• Joni Hersch. "Breast Implants: Regulation, Litigation, and Science" and Thomas K. Kniesner, Comment in Regulation through Litigation, W. KipViscusi ed., Brookings, 1992.
  • Lettie Wenner. Environmental Policy in the Courts, in Environmental Policy in the 1990s. edited by Norman Vig and Michael Kraft.


  • The Federal Judiciary -
    • Read judiciary articles "in the news"
    • Search the online courts library
    • Under "court links," click on any region on a map of the United States to access lnks to the circuit courts
    • FAQs have some good basic information about the US judicial system
  • United States Supreme Court -
    • Read about the Supreme Court, including history, biographies, justices' caseload, and the building
    • Search for Court dockets, which contain information about cases, both pending and decided
    • Find "argument calendars" and lists of Court hearings
    • Read annual term opinions of the Court
  • Law Library of Congress guide to the U.S. Judiciary -
    • Learn about: History of the Judiciary, Understanding of the Federal Courts
  • Supreme Court Decisions 1937-1975 -
    • Search by case name, case number, or subject
    • Shows most recent Supreme Court decisions listed back chronologically
    • Supreme Court decisions 1990-present
  • Legal Information Institute (Cornell Law school) -
    • Searchable database of selected historic Supreme Court decisions (this is where you find Roe vs. Wade, Sacco and Vanzetti, Brown vs. Board of Education and all those other famous ones!)
  • Farmer's Legal Action Group -
    • Quick links to news and alerts
    • Information on high-profile ag litigation
    • Focus areas on credit, farm preservation advocacy, sustainable/organic ag, racial discrimination in ag, disaster assistance, production contracts, factory farms, corporate concentration, biotechnology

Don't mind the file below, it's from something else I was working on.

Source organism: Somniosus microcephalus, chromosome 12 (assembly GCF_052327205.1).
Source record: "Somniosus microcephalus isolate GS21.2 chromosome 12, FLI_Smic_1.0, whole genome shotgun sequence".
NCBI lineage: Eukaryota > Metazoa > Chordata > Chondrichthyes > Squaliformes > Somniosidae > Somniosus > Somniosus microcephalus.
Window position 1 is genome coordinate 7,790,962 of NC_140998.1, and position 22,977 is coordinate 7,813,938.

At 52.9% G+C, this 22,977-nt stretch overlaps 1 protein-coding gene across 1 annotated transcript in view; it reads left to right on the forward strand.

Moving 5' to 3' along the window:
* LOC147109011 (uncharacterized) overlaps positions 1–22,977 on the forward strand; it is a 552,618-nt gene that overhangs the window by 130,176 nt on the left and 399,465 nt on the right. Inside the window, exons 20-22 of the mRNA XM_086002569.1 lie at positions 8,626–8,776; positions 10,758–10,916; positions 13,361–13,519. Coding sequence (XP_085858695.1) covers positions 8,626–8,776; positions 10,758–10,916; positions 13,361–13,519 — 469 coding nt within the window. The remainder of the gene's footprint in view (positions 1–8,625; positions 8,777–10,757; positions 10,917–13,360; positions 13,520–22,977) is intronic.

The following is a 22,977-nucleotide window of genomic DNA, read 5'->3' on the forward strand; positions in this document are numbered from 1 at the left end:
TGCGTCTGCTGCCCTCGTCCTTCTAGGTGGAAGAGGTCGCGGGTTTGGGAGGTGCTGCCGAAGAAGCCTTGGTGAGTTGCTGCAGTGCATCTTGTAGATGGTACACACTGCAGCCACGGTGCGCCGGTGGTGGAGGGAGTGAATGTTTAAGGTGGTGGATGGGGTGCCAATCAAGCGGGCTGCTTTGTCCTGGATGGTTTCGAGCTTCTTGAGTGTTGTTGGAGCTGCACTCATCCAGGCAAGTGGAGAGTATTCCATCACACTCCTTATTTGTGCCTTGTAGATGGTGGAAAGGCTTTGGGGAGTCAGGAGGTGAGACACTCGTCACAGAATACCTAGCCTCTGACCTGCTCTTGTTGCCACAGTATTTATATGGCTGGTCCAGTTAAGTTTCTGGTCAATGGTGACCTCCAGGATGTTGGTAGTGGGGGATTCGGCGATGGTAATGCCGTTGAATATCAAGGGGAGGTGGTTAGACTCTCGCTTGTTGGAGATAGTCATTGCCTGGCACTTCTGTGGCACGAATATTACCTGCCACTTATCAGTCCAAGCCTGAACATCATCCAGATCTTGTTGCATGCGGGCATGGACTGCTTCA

• Supreme Judicial Court of Massachusetts Office of Reporter of Decisions -
    • Public Case Information
    • Slip Opinions of the Supreme Judicial Court and Appeals Court
    • Find out what's happening today: "Today's SJC Cases"
  • U.S. Department of Justice -
    • Organizational Chart and Budget information for the DOJ
    • Under "Alphabetical List of Components," find useful information under antitrust division, civil rights division, environment and natural resources division, the FBI, Office of Tribal Justice, and other.
    • "Visit DOJ's website, launched to educate Americans about how we are preserving life and liberty by using the USA PATRIOT Act." (No kidding, it really says that on the front page!)
  • National Association of Attorneys General -
    • "The National Association of Attorneys General (NAAG) was founded in 1907 to help Attorneys General fulfill the responsibilities of their office and to assist in the delivery of high quality legal services to the states and territorial jurisdictions." (Each state has an attorney general.)
    • Find out about NAAG projects including civil rights and environment.
    • Contact list for State Attorneys General
    • Up to date news releases regarding Attorneys General as well as issues and research important to the association.